The Year In Mixtape

I went to DC in January, one of the weeks it snowed. I hadn’t seen snow in a long time; I didn’t have the shoes for it. Before I left, I wrote a love letter to a man I knew I was losing. I wanted a breakup song. I sat in the gray airport and watched the gray seagulls on the gray sky and the ground and the treetops were all a kind of white that looked gray. I stayed at the airport for a long time even though I didn’t need to, because I had no one to visit and nowhere to go. I felt sad and I wanted to feel sad. I wallowed. I stayed in a hotel with three beds and two TVs, but it was just me, so I bought macaroni and cheese from the Whole Foods down the street and told the guy at the front desk of the hotel as I passed back through that I was going up to my room to eat salad. I wanted to lie to someone.

 

 

February: Father John Misty – “Chateau Lobby #4 (in C for Two Virgins)”

 

I was falling in love with someone new and he was different because he had all kinds of records I’d never heard of and he made huge pots of food and wore dresses to parties and drank more than I could drink and said he didn’t ever fall in love. I imagined that he made this song for me and the fantasy of it — it all felt like a very silly fantasy, if I was serious with myself — became an obsession I played for myself when I rode the bus.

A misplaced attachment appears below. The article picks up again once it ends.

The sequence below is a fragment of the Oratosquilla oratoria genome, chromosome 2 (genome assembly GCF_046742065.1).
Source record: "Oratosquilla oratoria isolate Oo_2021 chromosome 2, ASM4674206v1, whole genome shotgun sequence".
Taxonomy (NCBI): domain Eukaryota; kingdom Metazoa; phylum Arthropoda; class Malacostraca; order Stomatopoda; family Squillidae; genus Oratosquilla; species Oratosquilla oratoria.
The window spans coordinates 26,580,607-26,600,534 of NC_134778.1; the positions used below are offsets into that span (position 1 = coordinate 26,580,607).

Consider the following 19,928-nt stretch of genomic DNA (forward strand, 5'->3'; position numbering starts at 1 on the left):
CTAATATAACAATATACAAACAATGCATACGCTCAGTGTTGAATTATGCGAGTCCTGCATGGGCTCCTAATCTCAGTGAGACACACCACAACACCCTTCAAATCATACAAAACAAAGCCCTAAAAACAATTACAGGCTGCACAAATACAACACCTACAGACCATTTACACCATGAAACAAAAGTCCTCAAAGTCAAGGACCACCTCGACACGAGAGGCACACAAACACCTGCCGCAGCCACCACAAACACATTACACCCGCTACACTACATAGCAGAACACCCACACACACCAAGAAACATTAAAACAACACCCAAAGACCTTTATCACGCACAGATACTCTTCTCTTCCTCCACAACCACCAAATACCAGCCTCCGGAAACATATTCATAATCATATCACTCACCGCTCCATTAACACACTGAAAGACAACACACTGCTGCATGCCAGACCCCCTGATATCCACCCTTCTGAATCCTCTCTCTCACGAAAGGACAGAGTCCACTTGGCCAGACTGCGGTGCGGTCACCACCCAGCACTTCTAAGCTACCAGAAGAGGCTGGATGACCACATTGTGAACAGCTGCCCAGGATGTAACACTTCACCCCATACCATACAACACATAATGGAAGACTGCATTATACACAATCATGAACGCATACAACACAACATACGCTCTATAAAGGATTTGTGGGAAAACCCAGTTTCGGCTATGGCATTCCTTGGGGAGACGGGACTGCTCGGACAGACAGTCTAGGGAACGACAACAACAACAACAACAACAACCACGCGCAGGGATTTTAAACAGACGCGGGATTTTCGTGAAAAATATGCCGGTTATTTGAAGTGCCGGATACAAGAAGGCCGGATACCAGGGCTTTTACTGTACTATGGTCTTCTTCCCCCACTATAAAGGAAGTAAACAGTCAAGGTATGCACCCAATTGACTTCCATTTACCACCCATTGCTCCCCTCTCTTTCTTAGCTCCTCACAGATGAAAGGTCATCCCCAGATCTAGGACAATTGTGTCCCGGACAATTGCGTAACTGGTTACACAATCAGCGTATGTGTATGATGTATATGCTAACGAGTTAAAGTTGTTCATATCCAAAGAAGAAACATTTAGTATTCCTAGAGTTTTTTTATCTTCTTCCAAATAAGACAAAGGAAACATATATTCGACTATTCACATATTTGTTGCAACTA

March: Lady Lamb – “Spat Out Spit”

The boy from February bought me a pair of tickets to go to the Lady Lamb concert which would be a month later at a little venue on Freret that I’d been to once before for a magazine launch. The magazine launch had featured ice creams in dishes and a saxophonist dressed in gold sequins and lots of shy girls in perfectly starched dresses hanging on the back walls like fruit flies. I hadn’t liked the magazine launch, but for the concert I was optimistic. I listened to the record — it was mediocre — with intention. I wanted to know all the words so I could scream them at the stage.

 

April: SOAK – “B A Nobody”

There were a few very warm days in New Orleans in April. I watched the music video for this song and couldn’t believe that the singer looked like that — like a teenage boy from a 2002 Dashboard Confessional audience. The video is shot in black and white, and the girl, SOAK, carries a big helium balloon across a stark landscape. Because of the black-and-white, the balloon looks black, but I imagined that in real life it was red. In April I listened to this song under the oak trees on the bayou with my eyes closed and imagined kissing the girl, SOAK, on the lips. Then I thought she was probably too young for that to be legal, and what was wrong with me? I looked it up, though. She’s nineteen. It’s fine.

 

May: Hop Along – “Horseshoe Crabs”

The boy from February had his birthday in May, and so did I. On both birthdays we listened to the Hop Along record on the tinny speakers in our phones. A few days earlier, I'd destroyed the portable speaker I'd wanted to hear this album on. I left it outside in a thunderstorm on a bird-watching camping trip. The storm rolled in at 3:30 a.m., and we woke up a full inch underwater in the tent, shin-deep outside, with nothing tall enough nearby to persuade us that we weren’t going to die.

 

June: Du Blonde – “After the Show”

Breakups last longer than you think they will, and new love keeps coming even after you have stopped giving it permission. June in New Orleans really does begin to get too hot. This was the song for all of that.

 

July: Janelle Monae – “Yoga”